I haven’t written that much on here about the years my husband and I spent as Foster Parents. We have said many hellos and goodbyes in my life. This is a post I wrote a while ago. I still remember it like it was yesterday. I loved being able to provide a home for kids that needed it. I did not like saying goodbye. Not everyone is cut out to be a foster mom or dad but many can learn from this story.
Her arrival time was at 11:30pm. It doesn’t matter the age, color of her skin, her name, or even the fact that she had a gap where front teeth should have been. She might be miss America one day, or she might not. It doesn’t matter to this story if she did not have the finest of clothes like any other princess and her hair was not groomed. She didn’t have a floral fragrance or designer shoes on her feet. None of those things mattered but what does matter is at the moment she walked into the safety that my home walls offered, she matter. She mattered to my family, and my friends, and from then on she mattered to me.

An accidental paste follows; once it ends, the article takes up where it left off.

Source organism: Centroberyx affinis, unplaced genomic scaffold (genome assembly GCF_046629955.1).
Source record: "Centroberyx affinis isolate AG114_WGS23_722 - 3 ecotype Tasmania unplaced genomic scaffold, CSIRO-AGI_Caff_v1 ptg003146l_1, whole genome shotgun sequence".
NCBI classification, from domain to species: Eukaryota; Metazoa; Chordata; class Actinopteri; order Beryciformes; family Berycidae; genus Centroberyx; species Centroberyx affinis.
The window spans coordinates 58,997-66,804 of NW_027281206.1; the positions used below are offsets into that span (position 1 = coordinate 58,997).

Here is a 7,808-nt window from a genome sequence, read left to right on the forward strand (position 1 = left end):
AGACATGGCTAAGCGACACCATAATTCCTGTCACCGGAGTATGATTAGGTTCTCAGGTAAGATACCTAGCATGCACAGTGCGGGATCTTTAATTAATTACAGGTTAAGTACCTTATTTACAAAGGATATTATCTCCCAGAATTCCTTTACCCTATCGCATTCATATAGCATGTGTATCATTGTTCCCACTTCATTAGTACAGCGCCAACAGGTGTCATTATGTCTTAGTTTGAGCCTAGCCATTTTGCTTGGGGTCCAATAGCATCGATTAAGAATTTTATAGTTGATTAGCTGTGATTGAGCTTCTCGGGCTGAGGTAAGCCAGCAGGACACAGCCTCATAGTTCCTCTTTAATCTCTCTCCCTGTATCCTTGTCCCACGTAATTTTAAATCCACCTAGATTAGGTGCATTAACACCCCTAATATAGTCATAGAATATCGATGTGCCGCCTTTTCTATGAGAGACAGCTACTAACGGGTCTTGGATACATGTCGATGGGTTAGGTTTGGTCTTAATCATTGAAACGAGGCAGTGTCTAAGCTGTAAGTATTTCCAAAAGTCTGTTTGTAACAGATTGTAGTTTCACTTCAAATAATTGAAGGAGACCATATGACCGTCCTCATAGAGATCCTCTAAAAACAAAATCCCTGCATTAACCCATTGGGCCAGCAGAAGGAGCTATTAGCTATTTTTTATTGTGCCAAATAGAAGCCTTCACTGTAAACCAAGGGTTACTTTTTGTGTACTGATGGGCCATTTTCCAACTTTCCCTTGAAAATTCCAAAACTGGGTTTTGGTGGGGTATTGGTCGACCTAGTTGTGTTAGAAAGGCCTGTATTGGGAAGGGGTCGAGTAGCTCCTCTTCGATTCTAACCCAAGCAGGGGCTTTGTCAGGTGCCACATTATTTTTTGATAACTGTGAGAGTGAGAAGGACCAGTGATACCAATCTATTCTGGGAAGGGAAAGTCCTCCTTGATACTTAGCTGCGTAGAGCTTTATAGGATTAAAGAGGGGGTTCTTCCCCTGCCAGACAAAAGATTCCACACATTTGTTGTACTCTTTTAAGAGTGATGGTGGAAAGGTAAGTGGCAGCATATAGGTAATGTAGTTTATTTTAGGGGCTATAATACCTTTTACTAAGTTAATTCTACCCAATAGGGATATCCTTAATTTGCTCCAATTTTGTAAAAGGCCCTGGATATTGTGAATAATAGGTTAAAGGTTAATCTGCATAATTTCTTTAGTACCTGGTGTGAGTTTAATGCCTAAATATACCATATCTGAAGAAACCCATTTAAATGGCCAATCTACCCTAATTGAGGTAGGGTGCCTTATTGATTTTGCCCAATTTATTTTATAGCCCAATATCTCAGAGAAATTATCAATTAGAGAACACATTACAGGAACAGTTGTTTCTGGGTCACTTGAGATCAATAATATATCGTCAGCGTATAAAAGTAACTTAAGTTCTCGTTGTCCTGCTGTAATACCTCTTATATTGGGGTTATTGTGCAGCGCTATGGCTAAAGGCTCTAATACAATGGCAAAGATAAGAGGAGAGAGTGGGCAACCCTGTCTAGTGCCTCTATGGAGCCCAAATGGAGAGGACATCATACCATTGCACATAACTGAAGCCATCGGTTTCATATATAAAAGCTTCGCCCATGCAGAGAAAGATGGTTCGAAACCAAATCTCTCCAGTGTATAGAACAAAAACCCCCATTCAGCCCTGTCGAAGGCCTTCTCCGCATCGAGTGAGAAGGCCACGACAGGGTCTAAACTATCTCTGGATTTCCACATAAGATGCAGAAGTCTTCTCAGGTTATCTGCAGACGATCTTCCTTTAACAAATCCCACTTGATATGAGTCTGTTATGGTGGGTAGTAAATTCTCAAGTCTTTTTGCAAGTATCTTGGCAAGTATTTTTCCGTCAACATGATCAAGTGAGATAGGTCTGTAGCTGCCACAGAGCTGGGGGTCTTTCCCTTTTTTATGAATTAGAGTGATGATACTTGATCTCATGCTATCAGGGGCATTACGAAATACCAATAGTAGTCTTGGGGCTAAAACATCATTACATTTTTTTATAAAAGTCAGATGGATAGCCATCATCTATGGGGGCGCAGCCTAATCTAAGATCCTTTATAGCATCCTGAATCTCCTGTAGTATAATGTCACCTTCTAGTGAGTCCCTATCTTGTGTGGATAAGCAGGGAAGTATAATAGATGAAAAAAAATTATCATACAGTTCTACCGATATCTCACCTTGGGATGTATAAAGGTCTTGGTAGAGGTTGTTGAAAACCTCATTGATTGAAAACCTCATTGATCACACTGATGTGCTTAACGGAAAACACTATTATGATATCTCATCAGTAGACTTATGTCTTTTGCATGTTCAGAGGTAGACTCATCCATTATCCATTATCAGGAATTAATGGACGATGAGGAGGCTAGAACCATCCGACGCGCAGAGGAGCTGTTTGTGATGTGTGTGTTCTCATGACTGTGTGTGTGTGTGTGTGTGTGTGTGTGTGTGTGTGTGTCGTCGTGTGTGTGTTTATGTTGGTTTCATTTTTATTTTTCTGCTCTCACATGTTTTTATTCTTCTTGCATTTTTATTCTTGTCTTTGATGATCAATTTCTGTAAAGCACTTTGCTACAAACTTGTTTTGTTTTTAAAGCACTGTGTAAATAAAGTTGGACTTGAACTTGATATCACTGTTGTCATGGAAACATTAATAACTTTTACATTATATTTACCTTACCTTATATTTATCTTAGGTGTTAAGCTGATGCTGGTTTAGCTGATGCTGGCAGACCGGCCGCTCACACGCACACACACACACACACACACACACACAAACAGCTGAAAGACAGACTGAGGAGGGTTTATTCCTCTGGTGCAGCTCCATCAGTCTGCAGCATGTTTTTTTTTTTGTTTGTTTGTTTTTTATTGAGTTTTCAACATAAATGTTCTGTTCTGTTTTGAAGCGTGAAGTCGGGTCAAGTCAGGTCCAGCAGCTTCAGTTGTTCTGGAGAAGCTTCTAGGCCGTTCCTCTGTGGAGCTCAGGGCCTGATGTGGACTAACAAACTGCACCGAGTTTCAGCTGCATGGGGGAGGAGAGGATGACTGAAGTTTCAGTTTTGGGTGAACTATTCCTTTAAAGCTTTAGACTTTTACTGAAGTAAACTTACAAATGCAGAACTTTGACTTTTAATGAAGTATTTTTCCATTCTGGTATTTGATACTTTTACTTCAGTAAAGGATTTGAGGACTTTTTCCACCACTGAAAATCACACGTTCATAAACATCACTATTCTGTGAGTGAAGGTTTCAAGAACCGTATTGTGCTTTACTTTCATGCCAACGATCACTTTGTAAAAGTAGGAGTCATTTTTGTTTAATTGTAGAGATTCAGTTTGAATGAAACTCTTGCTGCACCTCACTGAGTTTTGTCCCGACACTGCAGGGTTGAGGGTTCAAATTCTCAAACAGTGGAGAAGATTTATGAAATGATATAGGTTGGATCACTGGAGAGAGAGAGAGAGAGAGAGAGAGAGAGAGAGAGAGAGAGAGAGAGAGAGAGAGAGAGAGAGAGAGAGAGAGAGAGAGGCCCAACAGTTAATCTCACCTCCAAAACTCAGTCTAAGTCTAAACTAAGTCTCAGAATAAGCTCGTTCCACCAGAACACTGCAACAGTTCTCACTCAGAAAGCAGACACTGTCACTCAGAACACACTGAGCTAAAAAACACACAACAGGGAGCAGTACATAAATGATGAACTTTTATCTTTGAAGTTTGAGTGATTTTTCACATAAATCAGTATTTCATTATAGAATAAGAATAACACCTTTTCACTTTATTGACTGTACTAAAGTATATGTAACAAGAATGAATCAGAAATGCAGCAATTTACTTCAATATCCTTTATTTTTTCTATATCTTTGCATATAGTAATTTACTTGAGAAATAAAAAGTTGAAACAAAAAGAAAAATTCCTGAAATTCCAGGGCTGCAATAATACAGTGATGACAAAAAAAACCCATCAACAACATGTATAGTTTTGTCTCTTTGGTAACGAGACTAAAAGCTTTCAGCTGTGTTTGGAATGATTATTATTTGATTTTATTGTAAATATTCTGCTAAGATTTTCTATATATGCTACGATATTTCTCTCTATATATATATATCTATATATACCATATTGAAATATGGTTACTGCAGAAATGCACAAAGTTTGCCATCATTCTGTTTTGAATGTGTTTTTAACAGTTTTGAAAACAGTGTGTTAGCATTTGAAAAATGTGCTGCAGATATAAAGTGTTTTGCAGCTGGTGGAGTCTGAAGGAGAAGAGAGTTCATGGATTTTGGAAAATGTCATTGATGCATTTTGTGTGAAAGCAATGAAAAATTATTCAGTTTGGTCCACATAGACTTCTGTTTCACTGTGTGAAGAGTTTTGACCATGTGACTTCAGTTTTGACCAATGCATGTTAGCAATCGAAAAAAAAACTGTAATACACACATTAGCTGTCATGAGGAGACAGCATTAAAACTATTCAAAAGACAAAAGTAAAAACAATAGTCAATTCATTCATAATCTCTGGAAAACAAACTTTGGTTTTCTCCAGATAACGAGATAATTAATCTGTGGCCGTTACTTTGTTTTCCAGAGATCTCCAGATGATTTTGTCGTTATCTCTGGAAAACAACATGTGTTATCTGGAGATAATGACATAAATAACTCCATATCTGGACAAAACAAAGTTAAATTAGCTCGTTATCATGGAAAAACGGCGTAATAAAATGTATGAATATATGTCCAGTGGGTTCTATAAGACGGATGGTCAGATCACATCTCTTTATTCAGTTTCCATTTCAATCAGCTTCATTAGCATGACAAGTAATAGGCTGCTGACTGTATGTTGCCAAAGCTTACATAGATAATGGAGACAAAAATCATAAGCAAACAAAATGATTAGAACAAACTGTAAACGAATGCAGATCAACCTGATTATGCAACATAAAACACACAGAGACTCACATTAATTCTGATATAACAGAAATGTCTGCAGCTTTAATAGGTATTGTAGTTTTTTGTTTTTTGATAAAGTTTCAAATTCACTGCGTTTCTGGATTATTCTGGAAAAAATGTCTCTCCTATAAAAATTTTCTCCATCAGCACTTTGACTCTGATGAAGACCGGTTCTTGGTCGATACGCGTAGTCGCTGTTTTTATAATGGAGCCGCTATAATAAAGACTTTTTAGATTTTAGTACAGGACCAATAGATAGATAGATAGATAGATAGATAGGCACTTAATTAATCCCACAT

She was a girl taken from her mother due to neglect and abuse. She was a young lady that had an attitude and a toothless smile. She wouldn’t eat her breakfast or the dinner set before her the night before. She wasn’t a healthy eater or mannerly. She was hardened by her happening in situations, but was softened by an act of kindness.
Her hair was braided by my friend and she gazed at herself in the mirror for what seemed like moments that she would try to remember for a life time. After braids adorned her hair, she refused to have them hidden by a hat or a scarf. She colored a picture for the lady that opened up her eyes to her own beauty as a gesture of thanks. When a child her own age handed her a tiara to take home she wore it on her head, and it never parted with her scalp. As her eyes closed shut that night, right above them was a symbol of a princess and a visual sign on the royalty that was before me. She again colored a thank you picture for unlocking a piece of playfulness that was lost. She was a tough girl, but was still an innocent princess inside. She wasn’t perfect and didn’t always act as a princess should, but to a little girl away from the only mother she knew she was doing just fine. Her occasional appearance of a smile said just that.